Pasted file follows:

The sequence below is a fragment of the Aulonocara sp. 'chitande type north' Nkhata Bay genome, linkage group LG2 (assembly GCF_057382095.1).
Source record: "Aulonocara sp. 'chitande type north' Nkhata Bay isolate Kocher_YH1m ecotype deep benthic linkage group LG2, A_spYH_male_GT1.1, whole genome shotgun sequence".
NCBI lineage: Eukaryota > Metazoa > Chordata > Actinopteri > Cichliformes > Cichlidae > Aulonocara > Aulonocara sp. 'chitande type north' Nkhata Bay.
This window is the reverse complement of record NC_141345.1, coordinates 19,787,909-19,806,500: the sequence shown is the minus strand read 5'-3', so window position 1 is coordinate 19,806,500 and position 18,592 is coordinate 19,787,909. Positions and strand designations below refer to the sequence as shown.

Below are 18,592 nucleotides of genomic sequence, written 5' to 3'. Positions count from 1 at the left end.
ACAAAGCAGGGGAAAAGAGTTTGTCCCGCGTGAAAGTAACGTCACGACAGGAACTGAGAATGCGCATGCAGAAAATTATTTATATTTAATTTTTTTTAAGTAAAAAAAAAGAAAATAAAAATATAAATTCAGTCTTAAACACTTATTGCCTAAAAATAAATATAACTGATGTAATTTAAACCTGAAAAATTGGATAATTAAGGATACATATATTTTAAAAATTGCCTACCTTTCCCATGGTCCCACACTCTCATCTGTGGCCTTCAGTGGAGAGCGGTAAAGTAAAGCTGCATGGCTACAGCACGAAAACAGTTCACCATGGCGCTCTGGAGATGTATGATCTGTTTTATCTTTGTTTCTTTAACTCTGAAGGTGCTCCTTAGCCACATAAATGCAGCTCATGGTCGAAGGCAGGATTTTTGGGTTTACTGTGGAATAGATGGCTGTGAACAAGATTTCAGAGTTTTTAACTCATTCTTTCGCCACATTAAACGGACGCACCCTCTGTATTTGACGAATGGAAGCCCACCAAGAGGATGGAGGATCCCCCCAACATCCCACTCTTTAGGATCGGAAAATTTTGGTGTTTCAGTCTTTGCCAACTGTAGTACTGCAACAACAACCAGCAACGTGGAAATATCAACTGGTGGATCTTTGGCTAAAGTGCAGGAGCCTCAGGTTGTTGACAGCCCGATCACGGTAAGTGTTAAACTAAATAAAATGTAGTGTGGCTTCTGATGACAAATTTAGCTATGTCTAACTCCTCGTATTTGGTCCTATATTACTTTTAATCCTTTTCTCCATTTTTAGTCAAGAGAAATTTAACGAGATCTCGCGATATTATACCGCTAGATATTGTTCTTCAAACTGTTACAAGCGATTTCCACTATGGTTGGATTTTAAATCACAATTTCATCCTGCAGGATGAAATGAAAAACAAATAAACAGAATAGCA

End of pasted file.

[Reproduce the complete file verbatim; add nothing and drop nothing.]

The sequence below is a fragment of the Aulonocara sp. 'chitande type north' Nkhata Bay genome, linkage group LG2 (assembly GCF_057382095.1).
Source record: "Aulonocara sp. 'chitande type north' Nkhata Bay isolate Kocher_YH1m ecotype deep benthic linkage group LG2, A_spYH_male_GT1.1, whole genome shotgun sequence".
NCBI lineage: Eukaryota > Metazoa > Chordata > Actinopteri > Cichliformes > Cichlidae > Aulonocara > Aulonocara sp. 'chitande type north' Nkhata Bay.
This window is the reverse complement of record NC_141345.1, coordinates 19,787,909-19,806,500: the sequence shown is the minus strand read 5'-3', so window position 1 is coordinate 19,806,500 and position 18,592 is coordinate 19,787,909. Positions and strand designations below refer to the sequence as shown.

Below are 18,592 nucleotides of genomic sequence, written 5' to 3'. Positions count from 1 at the left end.
ACAAAGCAGGGGAAAAGAGTTTGTCCCGCGTGAAAGTAACGTCACGACAGGAACTGAGAATGCGCATGCAGAAAATTATTTATATTTAATTTTTTTTAAGTAAAAAAAAAGAAAATAAAAATATAAATTCAGTCTTAAACACTTATTGCCTAAAAATAAATATAACTGATGTAATTTAAACCTGAAAAATTGGATAATTAAGGATACATATATTTTAAAAATTGCCTACCTTTCCCATGGTCCCACACTCTCATCTGTGGCCTTCAGTGGAGAGCGGTAAAGTAAAGCTGCATGGCTACAGCACGAAAACAGTTCACCATGGCGCTCTGGAGATGTATGATCTGTTTTATCTTTGTTTCTTTAACTCTGAAGGTGCTCCTTAGCCACATAAATGCAGCTCATGGTCGAAGGCAGGATTTTTGGGTTTACTGTGGAATAGATGGCTGTGAACAAGATTTCAGAGTTTTTAACTCATTCTTTCGCCACATTAAACGGACGCACCCTCTGTATTTGACGAATGGAAGCCCACCAAGAGGATGGAGGATCCCCCCAACATCCCACTCTTTAGGATCGGAAAATTTTGGTGTTTCAGTCTTTGCCAACTGTAGTACTGCAACAACAACCAGCAACGTGGAAATATCAACTGGTGGATCTTTGGCTAAAGTGCAGGAGCCTCAGGTTGTTGACAGCCCGATCACGGTAAGTGTTAAACTAAATAAAATGTAGTGTGGCTTCTGATGACAAATTTAGCTATGTCTAACTCCTCGTATTTGGTCCTATATTACTTTTAATCCTTTTCTCCATTTTTAGTCAAGAGAAATTTAACGAGATCTCGCGATATTATACCGCTAGATATTGTTCTTCAAACTGTTACAAGCGATTTCCACTATGGTTGGATTTTAAATCACAATTTCATCCTGCAGGATGAAATGAAAAACAAATAAACAGAATAGCA